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Journal Article

Citation

Cavett V, Waninger EM, Krutak JJ, Eckenrode BA. J. Forensic Sci. 2004; 49(3): 469-476.

Affiliation

Federal Bureau of Investigation, Counterterrorism/Forensic Science Research Unit, FBI Academy, Quantico, VA, USA.

Copyright

(Copyright © 2004, American Society for Testing and Materials, Publisher John Wiley and Sons)

DOI

unavailable

PMID

15171161

Abstract

Pepper sprays are used in a variety of circumstances, including criminal activity, self-defense, and law enforcement. As such, the presence or absence of pepper sprays on evidentiary materials is often important when determining the facts of an incident. When no visible stains are present on evidentiary materials, ascertaining the presence or absence of pepper spray can be a challenge to the forensic analyst. A method, based on a chemical derivatization of capsaicinoids using a diazonium salt, has been developed for the visualization of colorless, ultraviolet (UV) activated fluorescent dye-free pepper sprays on textiles. Identification of both the capsaicinoids and their derivatives is confirmed via extraction of the derivatized capsaicinoids followed by liquid chromatography/mass spectrometry (LC/MS) analysis. LC/MS analysis is conducted using a YMC Basic column and elution of the compounds using a gradient of 10 mM ammonium formate, pH 4.2 and methanol at 0.35 mL/min. Full-scan MS data are collected for the full 6.5 min LC analysis. Although this method is qualitative in nature, visual detection of as little as 50 microL of a 0.2% pepper spray (equivalent to approximately 0.1 mg) on a variety of garments is possible, and more than adequate signal-to-noise is obtained for reconstructed ion chromatograms on LC/MS analysis at these levels.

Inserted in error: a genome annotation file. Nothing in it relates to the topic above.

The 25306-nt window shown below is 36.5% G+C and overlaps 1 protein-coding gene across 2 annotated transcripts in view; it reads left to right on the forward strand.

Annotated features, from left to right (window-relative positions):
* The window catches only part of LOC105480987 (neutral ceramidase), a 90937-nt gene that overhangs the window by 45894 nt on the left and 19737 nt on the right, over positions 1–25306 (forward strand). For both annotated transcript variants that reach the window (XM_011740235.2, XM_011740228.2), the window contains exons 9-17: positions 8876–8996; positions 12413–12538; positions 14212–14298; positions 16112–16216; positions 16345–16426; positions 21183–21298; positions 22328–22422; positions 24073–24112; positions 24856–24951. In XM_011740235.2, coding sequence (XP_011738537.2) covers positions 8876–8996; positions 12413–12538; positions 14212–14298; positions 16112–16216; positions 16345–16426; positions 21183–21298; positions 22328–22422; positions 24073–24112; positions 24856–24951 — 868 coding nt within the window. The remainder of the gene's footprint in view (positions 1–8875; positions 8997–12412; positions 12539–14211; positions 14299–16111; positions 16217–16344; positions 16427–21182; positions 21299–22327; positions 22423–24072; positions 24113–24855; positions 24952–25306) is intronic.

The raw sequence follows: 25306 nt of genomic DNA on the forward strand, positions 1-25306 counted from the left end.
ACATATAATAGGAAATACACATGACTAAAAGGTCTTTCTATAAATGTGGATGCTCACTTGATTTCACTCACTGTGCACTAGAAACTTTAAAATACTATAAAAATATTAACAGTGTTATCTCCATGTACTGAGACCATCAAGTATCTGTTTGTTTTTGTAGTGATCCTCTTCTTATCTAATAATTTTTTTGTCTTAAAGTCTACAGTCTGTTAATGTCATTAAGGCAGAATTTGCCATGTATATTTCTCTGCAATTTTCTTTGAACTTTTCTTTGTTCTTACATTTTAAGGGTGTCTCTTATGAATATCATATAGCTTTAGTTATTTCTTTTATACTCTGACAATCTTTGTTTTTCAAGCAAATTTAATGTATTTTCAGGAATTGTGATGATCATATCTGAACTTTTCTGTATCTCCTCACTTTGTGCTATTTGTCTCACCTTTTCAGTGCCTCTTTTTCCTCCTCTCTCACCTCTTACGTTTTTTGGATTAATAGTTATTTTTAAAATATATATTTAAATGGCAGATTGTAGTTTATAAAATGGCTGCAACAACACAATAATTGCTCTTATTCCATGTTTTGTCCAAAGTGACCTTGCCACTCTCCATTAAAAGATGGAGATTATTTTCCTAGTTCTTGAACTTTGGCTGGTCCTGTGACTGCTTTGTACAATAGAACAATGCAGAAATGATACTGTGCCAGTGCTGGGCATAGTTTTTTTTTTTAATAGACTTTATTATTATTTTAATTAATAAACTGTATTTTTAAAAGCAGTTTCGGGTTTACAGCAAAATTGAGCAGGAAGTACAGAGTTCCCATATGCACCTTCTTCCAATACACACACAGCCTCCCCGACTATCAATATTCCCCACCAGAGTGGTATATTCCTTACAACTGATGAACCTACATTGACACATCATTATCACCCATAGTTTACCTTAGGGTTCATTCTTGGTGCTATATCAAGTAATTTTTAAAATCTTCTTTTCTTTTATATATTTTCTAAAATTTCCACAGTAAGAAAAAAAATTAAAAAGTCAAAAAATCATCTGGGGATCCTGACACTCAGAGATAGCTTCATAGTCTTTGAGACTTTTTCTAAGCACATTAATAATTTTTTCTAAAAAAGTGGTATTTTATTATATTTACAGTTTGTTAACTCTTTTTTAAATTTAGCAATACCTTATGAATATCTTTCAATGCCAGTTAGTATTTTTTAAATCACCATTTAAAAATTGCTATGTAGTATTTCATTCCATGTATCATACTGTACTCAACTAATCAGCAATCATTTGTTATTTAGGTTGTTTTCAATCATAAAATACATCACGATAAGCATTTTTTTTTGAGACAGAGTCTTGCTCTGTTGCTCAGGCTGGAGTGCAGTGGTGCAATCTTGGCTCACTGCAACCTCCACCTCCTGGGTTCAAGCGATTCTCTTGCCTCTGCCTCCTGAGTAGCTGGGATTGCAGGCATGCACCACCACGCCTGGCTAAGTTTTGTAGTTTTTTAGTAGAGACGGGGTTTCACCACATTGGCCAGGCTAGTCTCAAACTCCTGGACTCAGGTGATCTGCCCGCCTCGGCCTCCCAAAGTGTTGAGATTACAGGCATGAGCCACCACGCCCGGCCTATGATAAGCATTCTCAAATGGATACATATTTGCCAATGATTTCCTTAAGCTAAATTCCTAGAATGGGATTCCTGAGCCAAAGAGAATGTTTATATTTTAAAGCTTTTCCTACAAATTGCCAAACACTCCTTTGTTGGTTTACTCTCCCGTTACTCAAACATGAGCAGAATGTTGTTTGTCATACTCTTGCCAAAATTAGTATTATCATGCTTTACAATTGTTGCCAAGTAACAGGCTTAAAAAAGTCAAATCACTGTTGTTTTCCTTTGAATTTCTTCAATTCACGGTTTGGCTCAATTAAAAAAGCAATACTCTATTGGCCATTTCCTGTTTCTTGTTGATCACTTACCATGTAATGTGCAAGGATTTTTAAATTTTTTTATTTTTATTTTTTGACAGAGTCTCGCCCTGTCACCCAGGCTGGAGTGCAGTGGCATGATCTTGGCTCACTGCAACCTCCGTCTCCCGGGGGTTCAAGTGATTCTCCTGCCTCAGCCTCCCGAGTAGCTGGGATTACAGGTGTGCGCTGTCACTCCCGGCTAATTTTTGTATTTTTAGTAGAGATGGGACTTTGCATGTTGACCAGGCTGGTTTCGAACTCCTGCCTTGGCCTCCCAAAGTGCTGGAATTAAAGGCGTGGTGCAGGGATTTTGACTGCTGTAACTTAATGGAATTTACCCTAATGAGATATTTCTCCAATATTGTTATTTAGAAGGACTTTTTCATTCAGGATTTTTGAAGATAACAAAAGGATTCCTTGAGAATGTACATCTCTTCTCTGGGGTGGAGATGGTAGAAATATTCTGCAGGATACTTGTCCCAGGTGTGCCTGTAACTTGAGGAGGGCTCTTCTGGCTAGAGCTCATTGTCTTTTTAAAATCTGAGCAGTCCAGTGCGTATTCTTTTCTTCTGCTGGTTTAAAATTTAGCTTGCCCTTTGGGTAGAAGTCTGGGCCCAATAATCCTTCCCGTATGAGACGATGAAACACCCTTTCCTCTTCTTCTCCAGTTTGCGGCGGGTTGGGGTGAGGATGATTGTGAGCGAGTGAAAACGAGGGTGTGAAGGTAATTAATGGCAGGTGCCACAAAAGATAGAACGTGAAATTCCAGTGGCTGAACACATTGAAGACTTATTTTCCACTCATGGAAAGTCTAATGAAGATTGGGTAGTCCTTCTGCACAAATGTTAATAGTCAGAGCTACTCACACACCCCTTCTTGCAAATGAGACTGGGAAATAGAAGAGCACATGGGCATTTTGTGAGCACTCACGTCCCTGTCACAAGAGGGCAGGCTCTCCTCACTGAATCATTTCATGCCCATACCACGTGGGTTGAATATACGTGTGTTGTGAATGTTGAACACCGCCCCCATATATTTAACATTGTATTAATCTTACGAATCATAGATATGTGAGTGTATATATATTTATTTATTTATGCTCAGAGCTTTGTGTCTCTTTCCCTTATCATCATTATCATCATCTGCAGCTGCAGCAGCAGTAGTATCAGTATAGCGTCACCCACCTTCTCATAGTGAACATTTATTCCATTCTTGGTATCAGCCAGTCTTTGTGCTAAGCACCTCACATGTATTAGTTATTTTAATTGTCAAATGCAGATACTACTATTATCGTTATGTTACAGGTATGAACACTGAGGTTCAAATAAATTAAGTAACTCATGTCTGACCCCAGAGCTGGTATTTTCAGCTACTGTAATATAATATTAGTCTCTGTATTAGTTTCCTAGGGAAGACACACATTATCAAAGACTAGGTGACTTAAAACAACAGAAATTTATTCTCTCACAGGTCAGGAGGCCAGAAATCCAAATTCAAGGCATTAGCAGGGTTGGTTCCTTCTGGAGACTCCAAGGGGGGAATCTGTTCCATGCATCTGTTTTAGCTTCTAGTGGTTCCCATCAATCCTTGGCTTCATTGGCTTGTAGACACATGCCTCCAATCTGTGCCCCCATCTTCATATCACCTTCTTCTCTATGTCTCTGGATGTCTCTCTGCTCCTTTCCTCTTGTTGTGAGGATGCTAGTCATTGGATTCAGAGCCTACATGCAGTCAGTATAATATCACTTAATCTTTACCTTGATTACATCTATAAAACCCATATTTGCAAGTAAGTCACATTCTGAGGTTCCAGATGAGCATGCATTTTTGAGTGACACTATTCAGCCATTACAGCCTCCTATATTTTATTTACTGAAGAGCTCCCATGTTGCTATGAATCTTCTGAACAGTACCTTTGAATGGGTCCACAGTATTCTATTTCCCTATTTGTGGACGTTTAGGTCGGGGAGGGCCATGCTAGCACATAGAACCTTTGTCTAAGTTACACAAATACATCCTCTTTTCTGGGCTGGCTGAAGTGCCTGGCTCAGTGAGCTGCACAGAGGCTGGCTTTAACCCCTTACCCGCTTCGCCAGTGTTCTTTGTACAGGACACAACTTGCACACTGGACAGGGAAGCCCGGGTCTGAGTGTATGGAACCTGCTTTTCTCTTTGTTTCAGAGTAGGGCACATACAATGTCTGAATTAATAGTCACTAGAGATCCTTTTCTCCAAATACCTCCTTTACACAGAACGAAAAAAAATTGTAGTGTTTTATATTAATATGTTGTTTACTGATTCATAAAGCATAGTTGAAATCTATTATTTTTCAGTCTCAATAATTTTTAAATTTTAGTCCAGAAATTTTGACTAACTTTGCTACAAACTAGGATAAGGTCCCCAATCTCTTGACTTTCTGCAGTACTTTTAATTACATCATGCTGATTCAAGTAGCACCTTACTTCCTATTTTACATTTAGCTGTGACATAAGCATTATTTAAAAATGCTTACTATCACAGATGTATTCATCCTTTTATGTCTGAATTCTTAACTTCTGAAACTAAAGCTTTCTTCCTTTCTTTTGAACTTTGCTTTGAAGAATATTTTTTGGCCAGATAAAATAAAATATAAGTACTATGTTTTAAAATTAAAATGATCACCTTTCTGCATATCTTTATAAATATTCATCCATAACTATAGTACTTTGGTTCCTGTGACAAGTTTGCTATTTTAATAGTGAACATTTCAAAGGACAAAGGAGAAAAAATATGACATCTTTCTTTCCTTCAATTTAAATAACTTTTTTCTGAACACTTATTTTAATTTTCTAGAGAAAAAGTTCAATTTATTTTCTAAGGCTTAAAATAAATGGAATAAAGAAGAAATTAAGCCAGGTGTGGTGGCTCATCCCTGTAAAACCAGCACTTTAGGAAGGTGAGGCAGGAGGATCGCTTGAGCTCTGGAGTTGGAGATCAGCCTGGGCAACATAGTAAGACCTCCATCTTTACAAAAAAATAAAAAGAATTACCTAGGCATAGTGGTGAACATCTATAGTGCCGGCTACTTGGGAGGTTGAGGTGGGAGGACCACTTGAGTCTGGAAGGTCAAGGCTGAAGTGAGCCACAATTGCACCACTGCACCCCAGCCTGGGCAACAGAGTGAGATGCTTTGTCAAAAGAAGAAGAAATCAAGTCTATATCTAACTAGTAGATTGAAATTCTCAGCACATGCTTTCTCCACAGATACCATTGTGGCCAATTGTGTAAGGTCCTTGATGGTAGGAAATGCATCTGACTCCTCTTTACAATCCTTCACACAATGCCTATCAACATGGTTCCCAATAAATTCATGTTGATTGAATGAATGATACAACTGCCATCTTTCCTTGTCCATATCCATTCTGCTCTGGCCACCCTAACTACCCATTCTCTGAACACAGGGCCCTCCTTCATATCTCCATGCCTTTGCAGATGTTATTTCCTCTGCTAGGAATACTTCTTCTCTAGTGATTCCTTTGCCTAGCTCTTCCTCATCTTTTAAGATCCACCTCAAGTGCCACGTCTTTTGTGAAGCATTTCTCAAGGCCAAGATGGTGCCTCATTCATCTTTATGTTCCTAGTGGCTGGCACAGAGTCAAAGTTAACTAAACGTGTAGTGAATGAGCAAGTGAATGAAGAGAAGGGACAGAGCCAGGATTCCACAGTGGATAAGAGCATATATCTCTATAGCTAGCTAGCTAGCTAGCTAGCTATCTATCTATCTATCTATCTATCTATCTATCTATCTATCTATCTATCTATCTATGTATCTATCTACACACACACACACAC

Language: en

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